On one occasion, the female approached us much closer than usual and this surprised us. Of course we knew she was aware of us, but she normally kept a much longer flight distance, barely even acknowledging our presence. When we returned to base that evening, the images revealed the reason for her uncharacteristic behaviour. Swollen nipples indicated she was a nursing mother. Her pups made her extra cautious and protective around the den site. Suitably warned, the next day onwards, we kept our distance and only observed them through binoculars. To our delight we soon saw the pair with three pups. The denning site had been carefully chosen, and was located in one of the remotest parts of the landscape. With virtually no disturbance, the pups were able to gambol around outside the den even after sunrise.The pups stayed with their parents until November that year. They gradually began to move out on their own, and would sometimes vanish for days on end. But just when we thought that they had moved away permanently, they would return to their parents. By January 2013, however, the pair was on its own again. The pups had become independent and had found territories of their own.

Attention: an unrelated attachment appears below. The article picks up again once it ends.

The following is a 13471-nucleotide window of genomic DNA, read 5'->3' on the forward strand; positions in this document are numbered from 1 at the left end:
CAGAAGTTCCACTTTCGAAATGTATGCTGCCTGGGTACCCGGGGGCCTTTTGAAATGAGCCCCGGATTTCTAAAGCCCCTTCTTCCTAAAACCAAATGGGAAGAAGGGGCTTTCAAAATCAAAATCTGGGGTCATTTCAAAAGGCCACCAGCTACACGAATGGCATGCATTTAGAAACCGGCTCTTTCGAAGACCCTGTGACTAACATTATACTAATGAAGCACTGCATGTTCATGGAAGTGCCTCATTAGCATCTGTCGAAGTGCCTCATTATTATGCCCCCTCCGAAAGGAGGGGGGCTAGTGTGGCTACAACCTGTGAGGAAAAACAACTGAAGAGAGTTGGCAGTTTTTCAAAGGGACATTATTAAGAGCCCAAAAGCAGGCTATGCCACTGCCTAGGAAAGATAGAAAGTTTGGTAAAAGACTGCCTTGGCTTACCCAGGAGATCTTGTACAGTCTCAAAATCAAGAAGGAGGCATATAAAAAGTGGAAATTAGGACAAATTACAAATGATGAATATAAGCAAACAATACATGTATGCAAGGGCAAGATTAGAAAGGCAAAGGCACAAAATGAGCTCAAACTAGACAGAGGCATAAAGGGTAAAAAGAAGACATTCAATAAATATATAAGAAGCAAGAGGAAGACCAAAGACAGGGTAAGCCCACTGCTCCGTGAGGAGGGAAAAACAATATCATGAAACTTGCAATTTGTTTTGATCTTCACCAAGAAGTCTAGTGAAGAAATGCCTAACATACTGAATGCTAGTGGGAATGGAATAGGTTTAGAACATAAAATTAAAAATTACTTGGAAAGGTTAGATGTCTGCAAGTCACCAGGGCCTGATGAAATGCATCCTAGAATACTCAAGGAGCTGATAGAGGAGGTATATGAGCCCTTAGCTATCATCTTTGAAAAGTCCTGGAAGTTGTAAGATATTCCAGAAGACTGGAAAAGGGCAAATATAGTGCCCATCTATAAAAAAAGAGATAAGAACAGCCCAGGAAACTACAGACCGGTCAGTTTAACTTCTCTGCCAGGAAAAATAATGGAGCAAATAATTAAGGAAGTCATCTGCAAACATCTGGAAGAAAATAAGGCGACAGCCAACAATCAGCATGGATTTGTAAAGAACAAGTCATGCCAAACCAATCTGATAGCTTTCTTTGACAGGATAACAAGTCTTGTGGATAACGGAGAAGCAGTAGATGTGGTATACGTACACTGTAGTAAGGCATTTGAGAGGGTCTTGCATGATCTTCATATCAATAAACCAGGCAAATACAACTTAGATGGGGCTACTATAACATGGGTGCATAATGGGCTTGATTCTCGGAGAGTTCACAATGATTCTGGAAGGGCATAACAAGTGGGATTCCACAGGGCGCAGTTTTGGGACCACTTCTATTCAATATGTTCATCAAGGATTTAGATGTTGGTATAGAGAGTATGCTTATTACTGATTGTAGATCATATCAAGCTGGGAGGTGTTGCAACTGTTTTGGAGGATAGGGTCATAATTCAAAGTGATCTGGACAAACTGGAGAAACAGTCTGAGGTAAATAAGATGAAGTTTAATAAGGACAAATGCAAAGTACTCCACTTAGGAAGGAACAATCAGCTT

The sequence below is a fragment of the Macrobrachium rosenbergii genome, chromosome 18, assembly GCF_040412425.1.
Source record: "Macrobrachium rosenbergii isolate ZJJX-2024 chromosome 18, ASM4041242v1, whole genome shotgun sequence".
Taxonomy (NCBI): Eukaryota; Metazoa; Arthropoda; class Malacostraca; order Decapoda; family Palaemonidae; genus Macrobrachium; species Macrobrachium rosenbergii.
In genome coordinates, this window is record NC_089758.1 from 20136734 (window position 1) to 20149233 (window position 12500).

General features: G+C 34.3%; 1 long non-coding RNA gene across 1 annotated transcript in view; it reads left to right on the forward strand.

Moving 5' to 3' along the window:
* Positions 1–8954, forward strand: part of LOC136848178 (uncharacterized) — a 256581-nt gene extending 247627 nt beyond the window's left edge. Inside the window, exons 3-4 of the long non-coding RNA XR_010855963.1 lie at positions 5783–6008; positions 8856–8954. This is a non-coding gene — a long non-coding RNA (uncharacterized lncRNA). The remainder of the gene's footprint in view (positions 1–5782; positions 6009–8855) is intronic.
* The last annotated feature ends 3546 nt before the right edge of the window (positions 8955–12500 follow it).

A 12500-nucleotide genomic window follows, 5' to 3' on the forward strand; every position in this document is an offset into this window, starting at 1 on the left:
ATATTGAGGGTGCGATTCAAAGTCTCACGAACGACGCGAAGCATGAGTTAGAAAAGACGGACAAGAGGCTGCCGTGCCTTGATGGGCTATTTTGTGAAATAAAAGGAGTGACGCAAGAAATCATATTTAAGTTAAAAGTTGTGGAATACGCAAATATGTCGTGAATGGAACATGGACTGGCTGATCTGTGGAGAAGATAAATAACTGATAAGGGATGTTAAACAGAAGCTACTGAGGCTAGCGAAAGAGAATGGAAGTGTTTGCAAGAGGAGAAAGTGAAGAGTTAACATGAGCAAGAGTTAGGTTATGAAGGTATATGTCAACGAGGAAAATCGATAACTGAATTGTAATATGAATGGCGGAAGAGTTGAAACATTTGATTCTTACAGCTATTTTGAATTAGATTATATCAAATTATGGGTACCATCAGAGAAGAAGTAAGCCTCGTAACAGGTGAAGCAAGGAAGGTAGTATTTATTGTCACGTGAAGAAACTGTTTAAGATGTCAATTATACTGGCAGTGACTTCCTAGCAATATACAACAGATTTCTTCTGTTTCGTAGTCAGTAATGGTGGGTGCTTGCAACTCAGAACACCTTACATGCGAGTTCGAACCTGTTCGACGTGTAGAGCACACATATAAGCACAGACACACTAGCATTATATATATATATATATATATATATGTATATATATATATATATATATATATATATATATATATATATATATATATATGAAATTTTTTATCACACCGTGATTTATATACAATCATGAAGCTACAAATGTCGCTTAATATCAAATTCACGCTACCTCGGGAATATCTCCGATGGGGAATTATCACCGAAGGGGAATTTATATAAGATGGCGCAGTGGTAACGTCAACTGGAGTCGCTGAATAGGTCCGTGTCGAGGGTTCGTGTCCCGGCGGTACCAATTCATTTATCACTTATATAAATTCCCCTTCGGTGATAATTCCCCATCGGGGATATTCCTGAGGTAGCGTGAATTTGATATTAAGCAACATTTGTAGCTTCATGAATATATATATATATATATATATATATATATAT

That year we decided to observe their denning activity in more detail. We set up a hide near one of the frequently-used dens to watch them closely without disturbing them. Though we kept regular track of them, sightings actually decreased and then stopped completely by March. To put it mildly, we were extremely disappointed. We searched nearby areas with the hope of locating them, occasionally finding a few signs… but no actual sightings. Then, one day, we saw the female emerge from a thick patch of grass. In her mouth she held a pup, barely one-month-old. It was a beautiful, heart-lifting sight. She walked slowly and confidently, directly to the den. One by one we watched as she brought out all her pups. We had just witnessed one of those ancient survival strategies used by hyaenas and many other carnivores – the shifting of den sites.